AAC is associated with a marked inflammatory reaction. The instillation of prednisolone 1% or dexamethasone 0.1% is desirable from the start to reduce inflammation. Severe pain may be treated with analgesics, and vomiting with antiemetics.

Laser iridotomy is the procedure of choice for all cases of AAC with a component of pupillary block. Success requires gonioscopic confirmation of angle opening, because transient lowering of IOP may occur with medical therapy. Ideally, iridotomy should be performed after the acute attack has been terminated and the eye is no longer inflamed. Attacks of AAC that are unresponsive to medical treatment are almost always successfully broken with ALPI. Alternatively, ALPI with or without systemic medications may be used as immediate initial treatment, especially in eyes at risk for developing chronic angle-closure glaucoma, or eyes in which a dominant mechanism exists that is not pupillary block. It is highly effective in breaking the initial attack.12-15 In the absence of oral isosorbide and our current disinclination to use intravenous acetazolamide, we have moved to performing ALPI as an initial procedure.

ALPI does not eliminate pupillary block and is not a substitute for laser ir-idotomy, which must be performed as soon as the eye is quiet. However, even in eyes with extensive PAS, IOP is lowered sufficiently for a few days for the inflammation to resolve. ALPI is much safer than attempting surgical iridectomy on an inflamed eye with elevated IOP. The risks of intraoperative surgery are avoided and, even if aqueous misdirection is present, the angle remains open long enough for inflammation to clear. The alternative of waiting and prolonging medical therapy for several days seriously increases the possibility of irreversible damage to the iris, lens, drainage pathways, and optic nerve head.

12.1.2 Chronic Angle Closure. Chronic angle-closure (CAC) refers to an eye in which portions of the anterior chamber angle are permanently closed by PAS. In the era of surgical iridectomy, an attack of AAC could arise in an eye that had developed PAS because of gradual angle closure prior to the development of the attack. Conversely, a prolonged acute attack or a series of subacute attacks could lead to progressive PAS formation. The presence of PAS defined "chronic." At present, we prefer the term "combined-mechanism glaucoma'' for those eyes that have had angle closure eliminated by laser treatment and have residual elevated IOP, reserving the term "chronic angle-closure glaucoma'' for those eyes that develop gradual sealing of the angle with PAS and gradual elevation of IOP in the absence of an acute attack.

It is important to recognize early stages of appositional angle closure in the absence of PAS and to recognize circumferential (creeping) angle closure. Laser ir-idotomy is indicated for all stages of CAC, opening areas of the angle not involved by PAS and preventing further synechial closure.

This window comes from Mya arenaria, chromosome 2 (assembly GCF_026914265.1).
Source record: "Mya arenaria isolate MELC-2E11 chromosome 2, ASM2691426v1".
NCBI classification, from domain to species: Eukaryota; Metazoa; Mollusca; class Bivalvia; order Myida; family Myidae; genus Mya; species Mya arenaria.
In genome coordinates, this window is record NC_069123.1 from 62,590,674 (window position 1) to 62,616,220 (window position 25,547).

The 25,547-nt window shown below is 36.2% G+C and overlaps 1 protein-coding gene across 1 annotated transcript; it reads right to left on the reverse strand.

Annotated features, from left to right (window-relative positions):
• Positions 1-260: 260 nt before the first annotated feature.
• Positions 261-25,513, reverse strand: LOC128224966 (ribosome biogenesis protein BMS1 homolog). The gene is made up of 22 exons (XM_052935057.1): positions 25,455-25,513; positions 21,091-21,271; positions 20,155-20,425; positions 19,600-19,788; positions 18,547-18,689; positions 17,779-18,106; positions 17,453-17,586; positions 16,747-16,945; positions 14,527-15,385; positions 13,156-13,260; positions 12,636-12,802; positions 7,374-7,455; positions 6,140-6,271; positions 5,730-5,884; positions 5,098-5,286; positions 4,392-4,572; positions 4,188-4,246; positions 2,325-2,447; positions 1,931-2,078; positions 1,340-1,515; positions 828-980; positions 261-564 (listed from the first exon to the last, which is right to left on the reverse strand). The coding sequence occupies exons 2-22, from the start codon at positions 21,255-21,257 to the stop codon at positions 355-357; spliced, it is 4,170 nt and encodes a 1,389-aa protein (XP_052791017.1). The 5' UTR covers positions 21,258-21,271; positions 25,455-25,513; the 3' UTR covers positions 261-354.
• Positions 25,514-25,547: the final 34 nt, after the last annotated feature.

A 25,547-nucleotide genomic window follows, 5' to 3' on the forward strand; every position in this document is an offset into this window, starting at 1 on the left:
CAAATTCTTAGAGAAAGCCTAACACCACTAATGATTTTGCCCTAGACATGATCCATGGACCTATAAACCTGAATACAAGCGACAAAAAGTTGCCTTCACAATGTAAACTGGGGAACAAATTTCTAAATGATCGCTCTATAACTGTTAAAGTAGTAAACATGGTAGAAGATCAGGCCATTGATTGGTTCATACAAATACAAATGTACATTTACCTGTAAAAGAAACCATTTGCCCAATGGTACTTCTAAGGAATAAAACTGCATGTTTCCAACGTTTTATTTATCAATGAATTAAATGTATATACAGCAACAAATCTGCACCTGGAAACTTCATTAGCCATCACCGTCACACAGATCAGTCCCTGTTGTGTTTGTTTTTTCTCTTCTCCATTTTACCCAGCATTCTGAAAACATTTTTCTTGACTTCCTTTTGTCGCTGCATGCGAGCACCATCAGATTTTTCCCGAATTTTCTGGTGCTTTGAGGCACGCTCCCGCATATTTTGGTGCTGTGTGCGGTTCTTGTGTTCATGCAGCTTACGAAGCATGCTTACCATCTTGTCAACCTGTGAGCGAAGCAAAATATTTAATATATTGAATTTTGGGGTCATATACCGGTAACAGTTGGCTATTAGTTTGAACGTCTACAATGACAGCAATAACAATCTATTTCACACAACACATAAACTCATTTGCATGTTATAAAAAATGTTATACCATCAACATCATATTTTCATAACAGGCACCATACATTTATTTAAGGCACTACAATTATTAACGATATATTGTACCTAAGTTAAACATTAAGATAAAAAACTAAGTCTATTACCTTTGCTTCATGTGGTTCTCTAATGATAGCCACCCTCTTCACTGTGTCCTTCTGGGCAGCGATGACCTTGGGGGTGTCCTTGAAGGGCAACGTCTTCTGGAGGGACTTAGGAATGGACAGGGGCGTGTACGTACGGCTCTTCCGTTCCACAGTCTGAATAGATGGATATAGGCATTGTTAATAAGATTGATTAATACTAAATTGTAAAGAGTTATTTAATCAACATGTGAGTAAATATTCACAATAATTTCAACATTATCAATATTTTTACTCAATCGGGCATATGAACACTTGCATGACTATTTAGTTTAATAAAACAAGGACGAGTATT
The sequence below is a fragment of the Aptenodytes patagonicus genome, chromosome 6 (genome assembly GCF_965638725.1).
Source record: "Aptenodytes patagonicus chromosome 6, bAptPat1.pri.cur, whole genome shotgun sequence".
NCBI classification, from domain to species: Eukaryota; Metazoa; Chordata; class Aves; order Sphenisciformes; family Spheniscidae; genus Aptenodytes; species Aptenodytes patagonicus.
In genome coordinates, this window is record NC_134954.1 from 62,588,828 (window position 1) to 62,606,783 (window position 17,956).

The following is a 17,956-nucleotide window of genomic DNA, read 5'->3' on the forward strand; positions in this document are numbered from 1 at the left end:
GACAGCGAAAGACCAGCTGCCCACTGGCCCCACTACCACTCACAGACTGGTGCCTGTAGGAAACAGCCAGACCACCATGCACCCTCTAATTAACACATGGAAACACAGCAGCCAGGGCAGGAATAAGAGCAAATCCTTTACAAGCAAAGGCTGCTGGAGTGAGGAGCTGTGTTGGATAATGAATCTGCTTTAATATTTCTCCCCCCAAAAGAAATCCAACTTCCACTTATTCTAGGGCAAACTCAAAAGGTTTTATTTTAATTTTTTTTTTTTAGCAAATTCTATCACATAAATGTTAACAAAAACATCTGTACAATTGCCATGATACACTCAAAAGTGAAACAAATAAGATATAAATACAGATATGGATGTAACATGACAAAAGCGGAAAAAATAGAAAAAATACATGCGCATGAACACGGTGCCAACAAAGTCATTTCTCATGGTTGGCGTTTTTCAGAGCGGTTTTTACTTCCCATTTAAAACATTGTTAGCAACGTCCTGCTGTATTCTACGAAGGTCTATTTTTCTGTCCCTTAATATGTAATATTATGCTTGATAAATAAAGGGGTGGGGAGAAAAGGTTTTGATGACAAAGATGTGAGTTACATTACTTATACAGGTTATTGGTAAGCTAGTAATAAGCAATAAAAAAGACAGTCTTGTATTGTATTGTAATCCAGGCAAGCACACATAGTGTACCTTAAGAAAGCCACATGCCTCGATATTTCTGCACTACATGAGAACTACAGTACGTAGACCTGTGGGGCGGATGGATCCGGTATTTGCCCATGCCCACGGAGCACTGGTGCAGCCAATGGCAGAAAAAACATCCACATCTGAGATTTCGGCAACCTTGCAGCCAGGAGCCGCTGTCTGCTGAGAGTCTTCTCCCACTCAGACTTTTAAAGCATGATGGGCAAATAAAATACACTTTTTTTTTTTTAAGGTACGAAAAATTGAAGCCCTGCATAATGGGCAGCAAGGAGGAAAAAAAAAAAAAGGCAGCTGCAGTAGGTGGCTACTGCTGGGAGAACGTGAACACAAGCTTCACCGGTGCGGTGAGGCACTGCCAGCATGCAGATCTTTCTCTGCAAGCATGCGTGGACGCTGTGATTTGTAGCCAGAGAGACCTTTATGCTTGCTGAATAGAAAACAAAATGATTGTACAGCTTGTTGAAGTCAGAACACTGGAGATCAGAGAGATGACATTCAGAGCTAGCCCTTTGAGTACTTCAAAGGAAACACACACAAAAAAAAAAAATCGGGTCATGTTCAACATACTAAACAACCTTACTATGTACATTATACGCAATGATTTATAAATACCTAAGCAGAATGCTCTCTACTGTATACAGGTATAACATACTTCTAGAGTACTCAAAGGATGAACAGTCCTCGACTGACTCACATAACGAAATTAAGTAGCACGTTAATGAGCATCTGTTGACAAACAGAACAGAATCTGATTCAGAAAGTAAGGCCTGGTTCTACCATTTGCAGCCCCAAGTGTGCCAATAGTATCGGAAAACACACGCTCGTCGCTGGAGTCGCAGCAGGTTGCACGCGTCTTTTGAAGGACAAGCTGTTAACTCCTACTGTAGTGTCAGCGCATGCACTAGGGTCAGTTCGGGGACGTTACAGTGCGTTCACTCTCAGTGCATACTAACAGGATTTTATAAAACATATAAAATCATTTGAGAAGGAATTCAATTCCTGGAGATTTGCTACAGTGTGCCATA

Prolonged miotic treatment in eyes with open-angle glaucoma and narrow angles may lead to pupillary block and angle-closure glaucoma. Zonular relaxation leads to anterior lens movement and increased lens thickness in combination with increased pupillary block produced by pilocarpine. When miotic-induced angle closure occurs, the approach to treatment should be determined by assessing the medications necessary to control the glaucoma. If the patient has been treated with miotics alone, substitution of aqueous suppressants may suffice. If the patient requires miotics for IOP control, then laser iridotomy is warranted.

If the angle remains appositionally closed or spontaneously occludable after laser iridotomy, mechanisms other than pupillary block are likely responsible and ALPI is indicated to prevent progressive damage to, or further appositional and/or synechial closure of, the angle. The need for continued medical treatment after iridotomy with or without ALPI is determined by the level of IOP and the extent of glaucomatous damage. Treatment is similar to that of open-angle glaucoma. In two trials, lata-noprost lowered IOP more effectively than did timolol in patients with CAC glaucoma.16-18 Latanoprost was also effective in eyes with circumferential PAS to the level of the trabecular meshwork.19 Periodic gonioscopy is obviously warranted. Argon laser trabeculoplasty has been reported to be both successful20 and unsuccessful21 after iridotomy in combined-mechanism glaucoma. It remains to be evaluated whether selective laser trabeculoplasty is effective in this situation. If IOP remains uncontrolled and glaucomatous damage develops, filtration surgery is indicated. Patients who already present with glaucomatous optic neuropathy are unlikely to be adequately treated with iridotomy only and have a moderate chance to require filtration surgery. There is an increased chance of developing aqueous misdirection following filtration surgery in patients who have had angle-closure glaucoma.22